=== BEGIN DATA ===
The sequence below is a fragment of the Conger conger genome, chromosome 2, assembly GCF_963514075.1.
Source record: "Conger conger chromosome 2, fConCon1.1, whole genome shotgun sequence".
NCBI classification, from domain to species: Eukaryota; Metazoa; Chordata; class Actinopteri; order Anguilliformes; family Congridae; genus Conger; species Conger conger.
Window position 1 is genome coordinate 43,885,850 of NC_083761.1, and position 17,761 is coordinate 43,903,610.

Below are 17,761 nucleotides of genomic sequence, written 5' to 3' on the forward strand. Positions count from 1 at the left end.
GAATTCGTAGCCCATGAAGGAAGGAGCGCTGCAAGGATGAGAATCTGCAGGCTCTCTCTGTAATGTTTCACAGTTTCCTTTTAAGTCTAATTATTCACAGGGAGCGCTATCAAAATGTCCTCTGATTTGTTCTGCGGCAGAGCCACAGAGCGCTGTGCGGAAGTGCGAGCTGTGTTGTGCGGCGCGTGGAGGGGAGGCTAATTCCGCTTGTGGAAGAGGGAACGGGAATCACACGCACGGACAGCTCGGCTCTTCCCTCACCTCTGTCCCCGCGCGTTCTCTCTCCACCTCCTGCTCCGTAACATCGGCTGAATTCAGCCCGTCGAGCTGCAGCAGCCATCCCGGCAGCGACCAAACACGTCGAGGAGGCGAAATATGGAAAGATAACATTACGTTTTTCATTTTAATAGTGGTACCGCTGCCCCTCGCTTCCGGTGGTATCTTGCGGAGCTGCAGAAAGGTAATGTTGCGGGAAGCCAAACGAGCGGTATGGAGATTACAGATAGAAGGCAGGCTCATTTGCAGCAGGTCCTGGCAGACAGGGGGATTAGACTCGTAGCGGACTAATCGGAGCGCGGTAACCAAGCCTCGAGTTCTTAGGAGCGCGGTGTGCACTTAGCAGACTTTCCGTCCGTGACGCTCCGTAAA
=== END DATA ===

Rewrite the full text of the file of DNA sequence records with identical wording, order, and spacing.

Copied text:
The sequence below is a fragment of the Conger conger genome, chromosome 2, assembly GCF_963514075.1.
Source record: "Conger conger chromosome 2, fConCon1.1, whole genome shotgun sequence".
NCBI classification, from domain to species: Eukaryota; Metazoa; Chordata; class Actinopteri; order Anguilliformes; family Congridae; genus Conger; species Conger conger.
Window position 1 is genome coordinate 43,885,850 of NC_083761.1, and position 17,761 is coordinate 43,903,610.

Below are 17,761 nucleotides of genomic sequence, written 5' to 3' on the forward strand. Positions count from 1 at the left end.
GAATTCGTAGCCCATGAAGGAAGGAGCGCTGCAAGGATGAGAATCTGCAGGCTCTCTCTGTAATGTTTCACAGTTTCCTTTTAAGTCTAATTATTCACAGGGAGCGCTATCAAAATGTCCTCTGATTTGTTCTGCGGCAGAGCCACAGAGCGCTGTGCGGAAGTGCGAGCTGTGTTGTGCGGCGCGTGGAGGGGAGGCTAATTCCGCTTGTGGAAGAGGGAACGGGAATCACACGCACGGACAGCTCGGCTCTTCCCTCACCTCTGTCCCCGCGCGTTCTCTCTCCACCTCCTGCTCCGTAACATCGGCTGAATTCAGCCCGTCGAGCTGCAGCAGCCATCCCGGCAGCGACCAAACACGTCGAGGAGGCGAAATATGGAAAGATAACATTACGTTTTTCATTTTAATAGTGGTACCGCTGCCCCTCGCTTCCGGTGGTATCTTGCGGAGCTGCAGAAAGGTAATGTTGCGGGAAGCCAAACGAGCGGTATGGAGATTACAGATAGAAGGCAGGCTCATTTGCAGCAGGTCCTGGCAGACAGGGGGATTAGACTCGTAGCGGACTAATCGGAGCGCGGTAACCAAGCCTCGAGTTCTTAGGAGCGCGGTGTGCACTTAGCAGACTTTCCGTCCGTGACGCTCCGTAAA